Latest Population ecology Stories
Biologists have genetically mapped the sex chromosomes of several species of cichlid fish from Lake Malawi, East Africa, and identified a mechanism by which new sex chromosomes may evolve.
Everyone knows that frogs are in trouble and that some species have disappeared, but a recent analysis of Central American frog surveys shows the situation is worse than had been thought.
In the animal kingdom, everything is not as it seems. Individuals of the same species can look very different from each other - what biologists term 'polymorphism.'
LOS ANGELES, July 8 /PRNewswire/ -- Social Compassion in Legislation (SCIL), a California-based nonprofit organization focused on reducing pet overpopulation through legislation, today reported that the total number of euthanasia of cats and dogs entering California municipal shelters increased 14.6 percent statewide - from 378,445 to 433,512 -between 2004 to 2008 based on recently released figures from the California Department of Public Health (CDPH).
Experts warned Congress on Thursday that a mysterious fungus attacking America's bats represents the most serious threat to wildlife in a century and could spread nationwide within years.
A fungus, which has reportedly already killed an estimated 500,000 bats, is causing the US Forest Service to close thousands of caves and former mines in national forests in 33 states in an attempt to control the problem.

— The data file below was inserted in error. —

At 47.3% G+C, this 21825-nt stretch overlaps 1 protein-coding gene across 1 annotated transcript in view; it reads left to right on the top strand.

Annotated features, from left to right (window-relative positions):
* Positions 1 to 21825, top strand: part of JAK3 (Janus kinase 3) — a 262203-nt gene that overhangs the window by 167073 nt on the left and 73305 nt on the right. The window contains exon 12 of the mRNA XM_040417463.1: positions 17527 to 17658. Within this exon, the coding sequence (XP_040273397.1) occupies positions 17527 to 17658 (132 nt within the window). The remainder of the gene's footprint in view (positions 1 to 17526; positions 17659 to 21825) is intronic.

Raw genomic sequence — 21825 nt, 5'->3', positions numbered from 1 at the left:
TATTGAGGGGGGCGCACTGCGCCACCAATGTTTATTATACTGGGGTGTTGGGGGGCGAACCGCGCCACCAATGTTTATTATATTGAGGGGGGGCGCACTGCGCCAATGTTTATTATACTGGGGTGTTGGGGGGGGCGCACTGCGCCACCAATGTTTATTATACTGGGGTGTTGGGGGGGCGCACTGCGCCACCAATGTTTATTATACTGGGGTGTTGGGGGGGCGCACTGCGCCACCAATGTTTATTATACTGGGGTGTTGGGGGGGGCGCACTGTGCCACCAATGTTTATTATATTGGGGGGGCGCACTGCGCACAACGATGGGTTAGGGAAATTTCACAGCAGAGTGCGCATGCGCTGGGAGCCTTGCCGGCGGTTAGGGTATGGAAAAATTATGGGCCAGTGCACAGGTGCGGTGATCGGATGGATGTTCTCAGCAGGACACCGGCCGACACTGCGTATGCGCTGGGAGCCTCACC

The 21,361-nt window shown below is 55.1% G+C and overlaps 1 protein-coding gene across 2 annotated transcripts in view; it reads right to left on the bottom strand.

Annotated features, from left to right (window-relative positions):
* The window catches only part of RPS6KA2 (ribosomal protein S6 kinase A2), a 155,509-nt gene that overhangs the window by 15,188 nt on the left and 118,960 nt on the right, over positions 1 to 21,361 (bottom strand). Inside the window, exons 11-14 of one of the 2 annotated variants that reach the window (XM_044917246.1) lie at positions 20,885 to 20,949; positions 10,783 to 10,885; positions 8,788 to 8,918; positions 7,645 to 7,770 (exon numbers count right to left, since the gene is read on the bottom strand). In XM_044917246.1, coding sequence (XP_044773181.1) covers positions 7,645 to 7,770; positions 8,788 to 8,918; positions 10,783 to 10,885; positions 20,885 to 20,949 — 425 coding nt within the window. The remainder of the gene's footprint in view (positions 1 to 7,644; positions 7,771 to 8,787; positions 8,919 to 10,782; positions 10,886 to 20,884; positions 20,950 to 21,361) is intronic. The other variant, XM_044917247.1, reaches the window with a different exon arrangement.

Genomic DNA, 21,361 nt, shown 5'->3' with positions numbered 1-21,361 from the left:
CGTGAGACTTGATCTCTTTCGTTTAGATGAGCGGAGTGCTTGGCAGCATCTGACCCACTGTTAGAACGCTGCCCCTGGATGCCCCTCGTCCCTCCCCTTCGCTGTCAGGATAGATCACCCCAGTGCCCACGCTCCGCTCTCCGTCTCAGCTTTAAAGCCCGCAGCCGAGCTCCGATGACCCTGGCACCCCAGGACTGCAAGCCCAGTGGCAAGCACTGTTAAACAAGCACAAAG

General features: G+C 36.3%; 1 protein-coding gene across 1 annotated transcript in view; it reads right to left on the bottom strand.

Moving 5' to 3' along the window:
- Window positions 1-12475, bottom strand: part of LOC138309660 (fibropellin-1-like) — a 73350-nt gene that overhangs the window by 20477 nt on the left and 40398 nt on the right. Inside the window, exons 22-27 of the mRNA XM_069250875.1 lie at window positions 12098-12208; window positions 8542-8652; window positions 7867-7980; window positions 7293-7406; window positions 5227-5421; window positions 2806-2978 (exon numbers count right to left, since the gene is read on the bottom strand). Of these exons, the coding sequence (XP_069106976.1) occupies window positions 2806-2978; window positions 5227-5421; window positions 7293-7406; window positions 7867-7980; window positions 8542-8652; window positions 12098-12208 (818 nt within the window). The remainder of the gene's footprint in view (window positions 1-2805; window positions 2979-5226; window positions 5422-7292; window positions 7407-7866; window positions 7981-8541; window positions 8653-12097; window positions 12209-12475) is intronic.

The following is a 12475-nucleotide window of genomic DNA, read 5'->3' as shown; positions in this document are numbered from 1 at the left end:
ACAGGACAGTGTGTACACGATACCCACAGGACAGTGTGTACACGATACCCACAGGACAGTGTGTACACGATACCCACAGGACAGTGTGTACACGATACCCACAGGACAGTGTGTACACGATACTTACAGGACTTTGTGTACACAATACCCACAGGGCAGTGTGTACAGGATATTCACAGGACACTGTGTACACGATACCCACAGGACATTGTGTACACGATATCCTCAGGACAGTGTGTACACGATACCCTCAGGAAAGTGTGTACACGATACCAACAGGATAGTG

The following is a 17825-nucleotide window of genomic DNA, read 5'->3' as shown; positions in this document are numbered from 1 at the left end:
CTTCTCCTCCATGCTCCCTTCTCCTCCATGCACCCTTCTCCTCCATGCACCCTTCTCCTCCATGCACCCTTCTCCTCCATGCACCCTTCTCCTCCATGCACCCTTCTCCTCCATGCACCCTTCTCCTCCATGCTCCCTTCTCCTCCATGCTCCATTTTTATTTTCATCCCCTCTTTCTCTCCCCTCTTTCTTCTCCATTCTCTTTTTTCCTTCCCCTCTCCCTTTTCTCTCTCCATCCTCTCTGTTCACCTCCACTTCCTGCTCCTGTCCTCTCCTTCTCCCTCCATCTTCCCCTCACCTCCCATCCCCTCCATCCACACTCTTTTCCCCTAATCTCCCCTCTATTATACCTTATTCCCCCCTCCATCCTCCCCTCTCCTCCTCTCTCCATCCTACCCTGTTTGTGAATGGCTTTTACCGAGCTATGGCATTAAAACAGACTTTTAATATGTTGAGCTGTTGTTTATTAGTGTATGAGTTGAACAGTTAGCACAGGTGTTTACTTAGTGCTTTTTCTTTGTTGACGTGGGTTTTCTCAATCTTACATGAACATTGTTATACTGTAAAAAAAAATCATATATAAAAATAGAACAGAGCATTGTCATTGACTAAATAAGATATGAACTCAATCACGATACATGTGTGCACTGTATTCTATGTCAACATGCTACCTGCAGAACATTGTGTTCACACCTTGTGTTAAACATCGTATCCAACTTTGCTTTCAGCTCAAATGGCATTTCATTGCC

Scientists say they are racing to discover what it is causing a massive die-off of bats in Connecticut before the condition spreads to the U.S.
HARRISBURG, Pa., March 2 /PRNewswire-USNewswire/ -- As Pennsylvania Game Commission wildlife biologists continue to monitor bat hibernacula, the number of sites where bats have been confirmed infected or dying from White Nose Syndrome (WNS) has risen to six.
Stricken bats die in and around their hibernation quarters at two abandoned mines. Game Commission seeks public's help in identifying other sites. HARRISBURG, Pa., Feb.
A lethal condition that has been killing bats in New York for two years has spread into New Jersey and Pennsylvania, wildlife authorities said Friday. The discovery of hundreds of dead bats and the expansion of white-nose syndrome has left people with a kind of helpless feeling, Mick Valent, a zoologist with the New Jersey Division of Fish and Wildlife, told the Newark Star-Ledger.